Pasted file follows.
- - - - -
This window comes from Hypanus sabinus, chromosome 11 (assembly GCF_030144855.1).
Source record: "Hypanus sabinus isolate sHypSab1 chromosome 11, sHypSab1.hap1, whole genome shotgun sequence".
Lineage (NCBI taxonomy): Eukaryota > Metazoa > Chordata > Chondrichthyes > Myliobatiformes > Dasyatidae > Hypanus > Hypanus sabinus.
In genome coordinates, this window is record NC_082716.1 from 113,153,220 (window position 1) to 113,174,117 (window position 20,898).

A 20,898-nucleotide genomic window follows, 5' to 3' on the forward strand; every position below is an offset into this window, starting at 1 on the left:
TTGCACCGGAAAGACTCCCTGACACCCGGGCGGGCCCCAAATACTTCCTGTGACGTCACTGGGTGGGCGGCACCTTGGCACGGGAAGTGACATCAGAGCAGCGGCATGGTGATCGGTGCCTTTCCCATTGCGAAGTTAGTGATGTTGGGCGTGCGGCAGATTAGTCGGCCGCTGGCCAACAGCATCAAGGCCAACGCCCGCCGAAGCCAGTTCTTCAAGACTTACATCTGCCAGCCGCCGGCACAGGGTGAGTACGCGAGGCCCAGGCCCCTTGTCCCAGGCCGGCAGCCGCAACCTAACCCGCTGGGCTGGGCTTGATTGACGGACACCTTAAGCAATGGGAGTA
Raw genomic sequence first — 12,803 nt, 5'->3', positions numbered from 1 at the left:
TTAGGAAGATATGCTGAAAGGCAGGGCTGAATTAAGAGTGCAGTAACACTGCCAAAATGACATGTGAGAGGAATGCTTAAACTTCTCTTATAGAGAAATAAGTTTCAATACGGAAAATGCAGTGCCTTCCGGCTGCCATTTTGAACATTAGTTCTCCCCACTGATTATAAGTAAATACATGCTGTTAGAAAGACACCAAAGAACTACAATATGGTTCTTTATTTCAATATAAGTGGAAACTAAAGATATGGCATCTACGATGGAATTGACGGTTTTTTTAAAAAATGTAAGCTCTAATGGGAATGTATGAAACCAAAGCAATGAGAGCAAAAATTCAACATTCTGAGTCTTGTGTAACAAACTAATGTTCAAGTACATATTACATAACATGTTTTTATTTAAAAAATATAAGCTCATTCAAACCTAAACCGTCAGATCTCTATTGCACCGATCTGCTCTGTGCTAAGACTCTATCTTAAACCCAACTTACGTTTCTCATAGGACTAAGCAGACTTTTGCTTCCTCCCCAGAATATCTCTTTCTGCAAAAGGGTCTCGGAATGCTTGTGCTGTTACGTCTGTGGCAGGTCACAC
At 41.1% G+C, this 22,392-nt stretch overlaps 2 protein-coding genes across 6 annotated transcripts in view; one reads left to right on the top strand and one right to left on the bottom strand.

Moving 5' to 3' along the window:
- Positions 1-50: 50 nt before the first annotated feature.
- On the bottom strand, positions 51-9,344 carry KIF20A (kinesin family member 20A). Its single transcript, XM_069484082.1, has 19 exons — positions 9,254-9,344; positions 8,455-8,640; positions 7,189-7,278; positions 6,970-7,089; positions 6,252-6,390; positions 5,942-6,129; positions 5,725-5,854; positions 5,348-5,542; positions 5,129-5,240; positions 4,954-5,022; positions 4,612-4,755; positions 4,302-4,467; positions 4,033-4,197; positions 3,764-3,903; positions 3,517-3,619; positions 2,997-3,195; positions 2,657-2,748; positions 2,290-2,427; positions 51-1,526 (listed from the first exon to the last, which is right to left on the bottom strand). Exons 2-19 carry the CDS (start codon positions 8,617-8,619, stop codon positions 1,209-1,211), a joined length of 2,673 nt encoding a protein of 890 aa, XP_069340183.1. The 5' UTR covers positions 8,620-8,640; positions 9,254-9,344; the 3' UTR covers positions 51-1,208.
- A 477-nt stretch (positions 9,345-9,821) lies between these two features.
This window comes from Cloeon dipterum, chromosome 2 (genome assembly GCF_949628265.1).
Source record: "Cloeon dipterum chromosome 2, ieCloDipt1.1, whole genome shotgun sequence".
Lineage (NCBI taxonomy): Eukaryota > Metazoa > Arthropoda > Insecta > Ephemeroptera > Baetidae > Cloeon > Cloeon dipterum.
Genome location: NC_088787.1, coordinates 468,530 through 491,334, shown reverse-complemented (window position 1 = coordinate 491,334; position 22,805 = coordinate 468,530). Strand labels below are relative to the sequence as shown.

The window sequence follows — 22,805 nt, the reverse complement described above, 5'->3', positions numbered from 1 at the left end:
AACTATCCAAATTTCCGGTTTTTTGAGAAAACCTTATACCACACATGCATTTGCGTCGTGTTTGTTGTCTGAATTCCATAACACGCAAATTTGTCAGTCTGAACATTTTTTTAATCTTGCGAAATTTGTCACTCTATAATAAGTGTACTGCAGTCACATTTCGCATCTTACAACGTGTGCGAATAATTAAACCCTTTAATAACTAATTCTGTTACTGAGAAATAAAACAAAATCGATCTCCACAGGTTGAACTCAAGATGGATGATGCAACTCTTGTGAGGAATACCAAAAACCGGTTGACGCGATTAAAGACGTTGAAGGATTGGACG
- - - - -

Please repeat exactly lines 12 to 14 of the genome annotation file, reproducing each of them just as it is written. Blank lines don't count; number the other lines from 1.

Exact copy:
- On the bottom strand, positions 51-9,344 carry KIF20A (kinesin family member 20A). Its single transcript, XM_069484082.1, has 19 exons — positions 9,254-9,344; positions 8,455-8,640; positions 7,189-7,278; positions 6,970-7,089; positions 6,252-6,390; positions 5,942-6,129; positions 5,725-5,854; positions 5,348-5,542; positions 5,129-5,240; positions 4,954-5,022; positions 4,612-4,755; positions 4,302-4,467; positions 4,033-4,197; positions 3,764-3,903; positions 3,517-3,619; positions 2,997-3,195; positions 2,657-2,748; positions 2,290-2,427; positions 51-1,526 (listed from the first exon to the last, which is right to left on the bottom strand). Exons 2-19 carry the CDS (start codon positions 8,617-8,619, stop codon positions 1,209-1,211), a joined length of 2,673 nt encoding a protein of 890 aa, XP_069340183.1. The 5' UTR covers positions 8,620-8,640; positions 9,254-9,344; the 3' UTR covers positions 51-1,208.
- A 477-nt stretch (positions 9,345-9,821) lies between these two features.
This window comes from Cloeon dipterum, chromosome 2 (genome assembly GCF_949628265.1).